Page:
Perhaps your character is resistant to small arms fire, light injuries and glancing blows? Look at giving him Just A Flesh Wound which gives him an extra injury box to all locations. Alternatively, maybe your character posseses a portion of the implacable will of the Emperor and keeps fighting beyond all odds, to whom loss of blood is the order of the day, and mangled limbs are merely an inconvenience, in which case Unstoppable is an ideal skill, allowing them to re-roll failed Toughness tests.


Initiative / Speed Edit

Initiative is the most misleading physical characteristic, as it represents both the characters perception of his surrounding areas, as well as being used to calculate the Speed value of the character, and thus how many actions he is likely to get in a turn. Conveniently though, it is not often you come across a character with quick reaction times yet totally inattentive to his environment, or a slow, ponderous character with the eyes of a cyberhawk.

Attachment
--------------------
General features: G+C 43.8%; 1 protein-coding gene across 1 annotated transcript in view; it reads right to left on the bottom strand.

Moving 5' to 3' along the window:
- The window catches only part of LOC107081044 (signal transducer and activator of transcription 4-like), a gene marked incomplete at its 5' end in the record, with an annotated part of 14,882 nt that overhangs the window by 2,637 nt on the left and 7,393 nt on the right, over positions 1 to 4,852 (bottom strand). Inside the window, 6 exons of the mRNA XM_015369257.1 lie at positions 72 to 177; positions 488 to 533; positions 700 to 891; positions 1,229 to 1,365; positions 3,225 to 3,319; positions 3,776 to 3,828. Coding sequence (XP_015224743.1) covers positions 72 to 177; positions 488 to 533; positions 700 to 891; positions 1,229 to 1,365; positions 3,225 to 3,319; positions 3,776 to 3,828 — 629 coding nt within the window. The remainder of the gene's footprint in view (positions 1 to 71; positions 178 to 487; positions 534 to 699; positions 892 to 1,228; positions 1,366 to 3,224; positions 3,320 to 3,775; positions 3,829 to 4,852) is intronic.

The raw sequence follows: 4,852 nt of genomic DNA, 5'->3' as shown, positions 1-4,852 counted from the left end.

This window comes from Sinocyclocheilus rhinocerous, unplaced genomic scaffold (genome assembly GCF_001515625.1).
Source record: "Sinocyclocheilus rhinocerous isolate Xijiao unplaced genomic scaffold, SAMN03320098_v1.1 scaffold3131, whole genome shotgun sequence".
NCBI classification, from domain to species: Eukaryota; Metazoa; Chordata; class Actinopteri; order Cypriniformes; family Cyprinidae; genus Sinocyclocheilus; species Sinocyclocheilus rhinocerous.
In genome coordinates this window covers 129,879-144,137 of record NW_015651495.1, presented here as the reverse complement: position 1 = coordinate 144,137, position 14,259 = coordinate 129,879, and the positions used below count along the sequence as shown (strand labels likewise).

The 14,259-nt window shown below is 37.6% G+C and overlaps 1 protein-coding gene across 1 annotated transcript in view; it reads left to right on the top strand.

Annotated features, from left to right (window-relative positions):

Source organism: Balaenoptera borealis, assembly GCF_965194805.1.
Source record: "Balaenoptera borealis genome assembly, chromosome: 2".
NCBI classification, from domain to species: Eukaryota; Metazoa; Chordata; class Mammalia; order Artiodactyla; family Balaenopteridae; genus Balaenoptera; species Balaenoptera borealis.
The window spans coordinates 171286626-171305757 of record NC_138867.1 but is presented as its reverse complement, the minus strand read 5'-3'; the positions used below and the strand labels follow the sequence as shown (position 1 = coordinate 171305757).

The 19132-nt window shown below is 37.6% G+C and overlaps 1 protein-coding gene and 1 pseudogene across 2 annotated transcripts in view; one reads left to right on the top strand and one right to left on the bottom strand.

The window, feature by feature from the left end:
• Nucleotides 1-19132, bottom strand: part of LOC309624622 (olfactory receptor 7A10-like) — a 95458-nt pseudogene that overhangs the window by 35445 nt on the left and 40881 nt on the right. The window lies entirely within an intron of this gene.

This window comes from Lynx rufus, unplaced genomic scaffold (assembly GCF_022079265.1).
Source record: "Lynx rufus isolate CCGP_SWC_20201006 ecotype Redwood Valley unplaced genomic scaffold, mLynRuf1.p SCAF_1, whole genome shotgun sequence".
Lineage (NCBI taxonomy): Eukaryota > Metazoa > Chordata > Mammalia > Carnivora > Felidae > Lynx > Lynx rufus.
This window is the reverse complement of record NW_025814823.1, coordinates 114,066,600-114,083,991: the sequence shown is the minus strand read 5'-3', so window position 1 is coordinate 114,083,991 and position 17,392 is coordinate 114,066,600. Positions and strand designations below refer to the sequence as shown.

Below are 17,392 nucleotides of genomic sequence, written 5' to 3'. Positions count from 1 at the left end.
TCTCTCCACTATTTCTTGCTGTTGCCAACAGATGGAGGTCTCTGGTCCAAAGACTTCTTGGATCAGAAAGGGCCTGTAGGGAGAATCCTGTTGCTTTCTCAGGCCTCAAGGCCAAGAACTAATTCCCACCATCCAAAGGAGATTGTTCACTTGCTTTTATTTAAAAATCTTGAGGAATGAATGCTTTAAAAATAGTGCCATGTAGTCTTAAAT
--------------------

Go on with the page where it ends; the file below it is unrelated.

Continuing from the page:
If you are creating a character like this, it is often a good idea to bend the rules slightly and assign a Speed value appropriate to the character, rather than based off his Initiative. Speed 3 characters with Initiative 70 are not unheard of - perhaps it is an Alarm Servitor, assigned to an Inquisitor to warn him of imminent danger? How about a shell-shocked Guardsman with Speed 4 but Initiative 40, still able to do his duty, yet blinkered and oblivious to anything not in his immediate path?

When designing characters though, a similar rule of thumb applies as above. An average Imperial Citizen would range from 10-40, depending on age, career, living conditions etc, whereas an average Guardsman would range from 40-60, with spotters and trackers at the higher end of that spectrum. Expert Bounty Hunters, Veteran Guardsmen and Acolytes with plenty of experience and training could reasonably have an Initiative of 55-70, but towards the upper 60s and lower 70s, Light, little or no armour is expected here, as the characters cannot hope to use their speed and quick wits to their advantage with their skull rattling round inside a cramped helmet.

Ultra-lithe and athletic acolytes and assassins exist in the 70-80 mark, but serious penalties on Armour and Toughness and/or Strength are expected if you put an Initiative 80 character on the table. The 80+ range is only for the superhuman, the daemon and the alien, and they can bypass the frailty of humanity, so expect enemies who are stronger, faster and tougher than your acolytes! Better bring your shiniest Bolter...